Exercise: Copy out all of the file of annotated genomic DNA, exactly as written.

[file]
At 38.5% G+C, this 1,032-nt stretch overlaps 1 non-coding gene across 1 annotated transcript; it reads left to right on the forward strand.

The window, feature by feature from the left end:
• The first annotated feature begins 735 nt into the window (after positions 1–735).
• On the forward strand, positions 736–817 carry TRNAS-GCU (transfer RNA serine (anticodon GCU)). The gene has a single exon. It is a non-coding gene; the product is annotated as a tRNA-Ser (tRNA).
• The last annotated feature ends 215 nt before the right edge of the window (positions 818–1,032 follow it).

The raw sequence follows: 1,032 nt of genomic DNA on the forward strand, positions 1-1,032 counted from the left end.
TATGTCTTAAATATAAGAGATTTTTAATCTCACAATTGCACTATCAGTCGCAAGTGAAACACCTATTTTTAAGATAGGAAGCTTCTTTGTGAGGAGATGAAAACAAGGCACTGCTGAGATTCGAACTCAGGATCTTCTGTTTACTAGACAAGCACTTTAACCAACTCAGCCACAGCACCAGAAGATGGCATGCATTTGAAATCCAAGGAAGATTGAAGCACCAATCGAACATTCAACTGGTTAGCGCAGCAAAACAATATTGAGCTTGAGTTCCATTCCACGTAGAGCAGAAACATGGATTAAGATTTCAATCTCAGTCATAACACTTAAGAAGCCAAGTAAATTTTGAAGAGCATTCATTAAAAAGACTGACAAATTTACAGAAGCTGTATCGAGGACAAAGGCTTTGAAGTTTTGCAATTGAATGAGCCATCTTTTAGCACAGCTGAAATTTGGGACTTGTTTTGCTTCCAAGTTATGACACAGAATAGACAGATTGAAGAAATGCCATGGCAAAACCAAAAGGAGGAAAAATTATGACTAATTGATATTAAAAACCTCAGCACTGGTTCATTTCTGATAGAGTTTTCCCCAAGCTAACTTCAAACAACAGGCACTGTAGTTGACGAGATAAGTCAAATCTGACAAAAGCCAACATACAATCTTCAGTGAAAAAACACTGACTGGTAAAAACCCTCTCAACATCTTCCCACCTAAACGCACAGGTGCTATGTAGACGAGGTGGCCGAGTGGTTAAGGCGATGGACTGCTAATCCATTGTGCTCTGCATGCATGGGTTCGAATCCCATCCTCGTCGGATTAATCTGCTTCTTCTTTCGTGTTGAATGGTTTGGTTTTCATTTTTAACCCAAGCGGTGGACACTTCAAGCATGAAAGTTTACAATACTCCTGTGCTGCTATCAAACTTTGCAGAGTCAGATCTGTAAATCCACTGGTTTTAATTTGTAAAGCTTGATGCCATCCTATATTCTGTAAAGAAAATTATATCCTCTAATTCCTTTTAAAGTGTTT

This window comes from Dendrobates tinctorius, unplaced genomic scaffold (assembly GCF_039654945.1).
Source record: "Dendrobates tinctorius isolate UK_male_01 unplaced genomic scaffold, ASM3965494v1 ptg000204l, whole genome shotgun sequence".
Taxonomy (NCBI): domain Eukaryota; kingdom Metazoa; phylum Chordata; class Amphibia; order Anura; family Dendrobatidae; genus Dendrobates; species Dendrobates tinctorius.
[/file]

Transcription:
At 38.5% G+C, this 1,032-nt stretch overlaps 1 non-coding gene across 1 annotated transcript; it reads left to right on the forward strand.

The window, feature by feature from the left end:
• The first annotated feature begins 735 nt into the window (after positions 1–735).
• On the forward strand, positions 736–817 carry TRNAS-GCU (transfer RNA serine (anticodon GCU)). The gene has a single exon. It is a non-coding gene; the product is annotated as a tRNA-Ser (tRNA).
• The last annotated feature ends 215 nt before the right edge of the window (positions 818–1,032 follow it).

The raw sequence follows: 1,032 nt of genomic DNA on the forward strand, positions 1-1,032 counted from the left end.
TATGTCTTAAATATAAGAGATTTTTAATCTCACAATTGCACTATCAGTCGCAAGTGAAACACCTATTTTTAAGATAGGAAGCTTCTTTGTGAGGAGATGAAAACAAGGCACTGCTGAGATTCGAACTCAGGATCTTCTGTTTACTAGACAAGCACTTTAACCAACTCAGCCACAGCACCAGAAGATGGCATGCATTTGAAATCCAAGGAAGATTGAAGCACCAATCGAACATTCAACTGGTTAGCGCAGCAAAACAATATTGAGCTTGAGTTCCATTCCACGTAGAGCAGAAACATGGATTAAGATTTCAATCTCAGTCATAACACTTAAGAAGCCAAGTAAATTTTGAAGAGCATTCATTAAAAAGACTGACAAATTTACAGAAGCTGTATCGAGGACAAAGGCTTTGAAGTTTTGCAATTGAATGAGCCATCTTTTAGCACAGCTGAAATTTGGGACTTGTTTTGCTTCCAAGTTATGACACAGAATAGACAGATTGAAGAAATGCCATGGCAAAACCAAAAGGAGGAAAAATTATGACTAATTGATATTAAAAACCTCAGCACTGGTTCATTTCTGATAGAGTTTTCCCCAAGCTAACTTCAAACAACAGGCACTGTAGTTGACGAGATAAGTCAAATCTGACAAAAGCCAACATACAATCTTCAGTGAAAAAACACTGACTGGTAAAAACCCTCTCAACATCTTCCCACCTAAACGCACAGGTGCTATGTAGACGAGGTGGCCGAGTGGTTAAGGCGATGGACTGCTAATCCATTGTGCTCTGCATGCATGGGTTCGAATCCCATCCTCGTCGGATTAATCTGCTTCTTCTTTCGTGTTGAATGGTTTGGTTTTCATTTTTAACCCAAGCGGTGGACACTTCAAGCATGAAAGTTTACAATACTCCTGTGCTGCTATCAAACTTTGCAGAGTCAGATCTGTAAATCCACTGGTTTTAATTTGTAAAGCTTGATGCCATCCTATATTCTGTAAAGAAAATTATATCCTCTAATTCCTTTTAAAGTGTTT

This window comes from Dendrobates tinctorius, unplaced genomic scaffold (assembly GCF_039654945.1).
Source record: "Dendrobates tinctorius isolate UK_male_01 unplaced genomic scaffold, ASM3965494v1 ptg000204l, whole genome shotgun sequence".
Taxonomy (NCBI): domain Eukaryota; kingdom Metazoa; phylum Chordata; class Amphibia; order Anura; family Dendrobatidae; genus Dendrobates; species Dendrobates tinctorius.